You would be hard pressed to make a tea towel dedicated to the market town of Stratford-upon-Avon without mentioning William Shakespeare. It is the enduring popularity of the great British playwright that has brought fame to the town as a tourist destination, both through the landmarks associated with him and the theatres which show his plays to this day.
The Royal Shakespeare Theatre is in many ways the bastion of Shakespeare’s legacy in Stratford. A giant in stature and capacity, seating over 1,000 people, the theatre is home to the Royal Shakespeare Company – a British institution of the theatre world renowned for its continuing renditions of Shakespeare’s classics.
If it’s history, rather than theatre, that interests you then why not visit the 16th century, half-timbered house in the town centre believed to be the spot where Shakespeare was born in 1564? It is truly a mecca for all lovers of literature. In fact, the town remains a unique place because it exhibits so many 16th and 17th century houses, containing numerous artefacts of the Shakespearean age. Halls Croft, the building owned by Shakespeare’s daughter, and Harvard House or Anne Hathaway’s house are both timestamps of the Tudor era, with visible timber framing on the exterior, so typical of the times.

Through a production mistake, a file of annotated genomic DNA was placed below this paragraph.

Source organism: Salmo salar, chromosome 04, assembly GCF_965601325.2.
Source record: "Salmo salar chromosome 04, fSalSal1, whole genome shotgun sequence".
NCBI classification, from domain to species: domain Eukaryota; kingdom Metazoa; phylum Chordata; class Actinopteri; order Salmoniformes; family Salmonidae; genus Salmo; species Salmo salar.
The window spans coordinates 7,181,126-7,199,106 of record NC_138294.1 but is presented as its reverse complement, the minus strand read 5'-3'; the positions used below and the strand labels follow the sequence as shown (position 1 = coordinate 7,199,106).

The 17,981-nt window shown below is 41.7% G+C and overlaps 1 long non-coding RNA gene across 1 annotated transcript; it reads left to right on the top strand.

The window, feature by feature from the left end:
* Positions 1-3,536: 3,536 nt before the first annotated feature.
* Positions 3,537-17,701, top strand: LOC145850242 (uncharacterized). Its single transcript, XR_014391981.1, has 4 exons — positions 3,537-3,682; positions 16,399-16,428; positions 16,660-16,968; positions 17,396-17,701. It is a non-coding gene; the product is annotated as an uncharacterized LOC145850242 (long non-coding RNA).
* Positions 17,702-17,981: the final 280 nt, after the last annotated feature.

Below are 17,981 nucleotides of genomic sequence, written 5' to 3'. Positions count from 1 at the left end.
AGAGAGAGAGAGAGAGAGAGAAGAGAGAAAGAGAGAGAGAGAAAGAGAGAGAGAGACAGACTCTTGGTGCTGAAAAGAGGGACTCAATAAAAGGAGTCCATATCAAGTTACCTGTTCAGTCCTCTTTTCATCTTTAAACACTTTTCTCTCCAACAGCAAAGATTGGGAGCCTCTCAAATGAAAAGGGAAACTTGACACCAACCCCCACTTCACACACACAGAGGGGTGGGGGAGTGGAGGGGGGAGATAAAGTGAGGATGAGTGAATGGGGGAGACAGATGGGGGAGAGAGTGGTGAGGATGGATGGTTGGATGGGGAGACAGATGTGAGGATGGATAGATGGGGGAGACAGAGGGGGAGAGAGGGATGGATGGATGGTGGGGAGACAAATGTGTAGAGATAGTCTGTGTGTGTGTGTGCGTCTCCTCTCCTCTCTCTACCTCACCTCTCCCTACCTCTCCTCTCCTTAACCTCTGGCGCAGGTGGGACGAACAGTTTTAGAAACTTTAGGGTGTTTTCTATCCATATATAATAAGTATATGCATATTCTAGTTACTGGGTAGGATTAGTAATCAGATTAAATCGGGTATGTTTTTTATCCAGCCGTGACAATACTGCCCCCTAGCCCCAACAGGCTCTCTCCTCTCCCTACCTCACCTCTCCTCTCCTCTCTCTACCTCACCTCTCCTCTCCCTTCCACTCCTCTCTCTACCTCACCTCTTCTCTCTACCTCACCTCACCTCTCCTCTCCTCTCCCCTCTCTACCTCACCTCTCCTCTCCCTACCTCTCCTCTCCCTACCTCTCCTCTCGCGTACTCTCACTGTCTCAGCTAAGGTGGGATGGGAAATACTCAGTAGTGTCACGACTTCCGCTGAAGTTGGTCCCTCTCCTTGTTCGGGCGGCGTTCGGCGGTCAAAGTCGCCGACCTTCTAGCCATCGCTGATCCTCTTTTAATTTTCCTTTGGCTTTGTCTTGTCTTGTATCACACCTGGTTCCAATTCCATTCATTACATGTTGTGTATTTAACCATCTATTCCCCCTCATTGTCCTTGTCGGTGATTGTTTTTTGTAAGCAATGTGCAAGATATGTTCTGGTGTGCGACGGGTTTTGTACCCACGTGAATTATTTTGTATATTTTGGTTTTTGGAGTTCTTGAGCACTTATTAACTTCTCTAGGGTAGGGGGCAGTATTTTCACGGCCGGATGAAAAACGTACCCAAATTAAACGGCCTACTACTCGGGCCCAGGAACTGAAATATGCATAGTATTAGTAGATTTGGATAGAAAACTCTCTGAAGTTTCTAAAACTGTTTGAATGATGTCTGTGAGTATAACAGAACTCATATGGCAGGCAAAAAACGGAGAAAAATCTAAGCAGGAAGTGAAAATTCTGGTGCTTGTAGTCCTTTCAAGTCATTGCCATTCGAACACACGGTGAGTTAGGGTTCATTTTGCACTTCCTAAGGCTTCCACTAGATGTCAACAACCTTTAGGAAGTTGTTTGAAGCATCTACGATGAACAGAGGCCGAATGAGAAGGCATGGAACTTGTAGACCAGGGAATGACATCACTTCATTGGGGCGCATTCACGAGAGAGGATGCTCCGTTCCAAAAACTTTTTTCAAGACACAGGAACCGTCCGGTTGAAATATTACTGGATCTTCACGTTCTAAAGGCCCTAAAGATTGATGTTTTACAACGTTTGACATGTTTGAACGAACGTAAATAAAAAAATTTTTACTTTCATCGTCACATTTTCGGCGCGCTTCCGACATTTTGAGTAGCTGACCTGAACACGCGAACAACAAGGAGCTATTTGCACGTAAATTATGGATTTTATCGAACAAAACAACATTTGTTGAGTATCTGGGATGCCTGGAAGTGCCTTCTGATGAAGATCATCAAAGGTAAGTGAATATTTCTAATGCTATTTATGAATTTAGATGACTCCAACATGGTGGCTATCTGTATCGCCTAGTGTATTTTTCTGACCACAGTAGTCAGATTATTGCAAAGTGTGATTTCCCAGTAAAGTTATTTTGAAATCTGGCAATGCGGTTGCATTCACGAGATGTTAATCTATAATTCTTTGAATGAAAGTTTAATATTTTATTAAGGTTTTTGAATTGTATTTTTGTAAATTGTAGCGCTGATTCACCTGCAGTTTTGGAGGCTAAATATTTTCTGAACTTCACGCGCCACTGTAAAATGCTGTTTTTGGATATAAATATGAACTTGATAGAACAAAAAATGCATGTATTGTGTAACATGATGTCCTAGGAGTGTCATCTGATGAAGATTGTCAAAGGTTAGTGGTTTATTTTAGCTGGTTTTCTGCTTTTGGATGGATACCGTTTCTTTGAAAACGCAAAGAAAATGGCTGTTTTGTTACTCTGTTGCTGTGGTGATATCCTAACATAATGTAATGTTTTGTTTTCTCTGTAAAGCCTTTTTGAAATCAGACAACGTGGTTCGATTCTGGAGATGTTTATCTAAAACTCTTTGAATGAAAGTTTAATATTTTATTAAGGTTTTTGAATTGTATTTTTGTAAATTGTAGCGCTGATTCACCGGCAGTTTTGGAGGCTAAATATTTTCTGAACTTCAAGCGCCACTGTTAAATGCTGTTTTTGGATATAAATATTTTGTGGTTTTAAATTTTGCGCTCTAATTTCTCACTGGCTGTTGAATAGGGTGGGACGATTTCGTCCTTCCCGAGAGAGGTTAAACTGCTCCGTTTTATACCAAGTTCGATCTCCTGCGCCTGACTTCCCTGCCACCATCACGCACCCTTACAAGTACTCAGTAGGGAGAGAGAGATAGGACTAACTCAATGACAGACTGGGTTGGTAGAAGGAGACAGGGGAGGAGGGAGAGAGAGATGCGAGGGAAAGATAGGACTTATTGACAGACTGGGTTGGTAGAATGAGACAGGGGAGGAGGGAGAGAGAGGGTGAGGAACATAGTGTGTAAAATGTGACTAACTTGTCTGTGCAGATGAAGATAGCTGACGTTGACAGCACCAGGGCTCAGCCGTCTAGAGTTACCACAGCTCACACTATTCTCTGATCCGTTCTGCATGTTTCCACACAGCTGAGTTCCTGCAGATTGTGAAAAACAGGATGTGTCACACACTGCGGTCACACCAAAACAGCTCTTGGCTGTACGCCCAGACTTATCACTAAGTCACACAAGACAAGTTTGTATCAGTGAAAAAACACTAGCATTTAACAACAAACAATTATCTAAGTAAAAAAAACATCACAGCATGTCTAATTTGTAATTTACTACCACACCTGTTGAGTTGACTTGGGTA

Yet if you have somehow stumbled into Stratford-upon-Avon with no interest in the theatre, do not fear! Clopton Bridge, with its 14 pointed arches spanning the River Avon, is a sight to behold. Or Holy Trinity Church, which found fame as the place of baptism, marriage and burial of Shakespeare (sorry there’s no escape!), and dates back to the 13th century.
So yes, Stratford-upon-Avon is steeped in the history of Shakespeare but it also offers much, much more.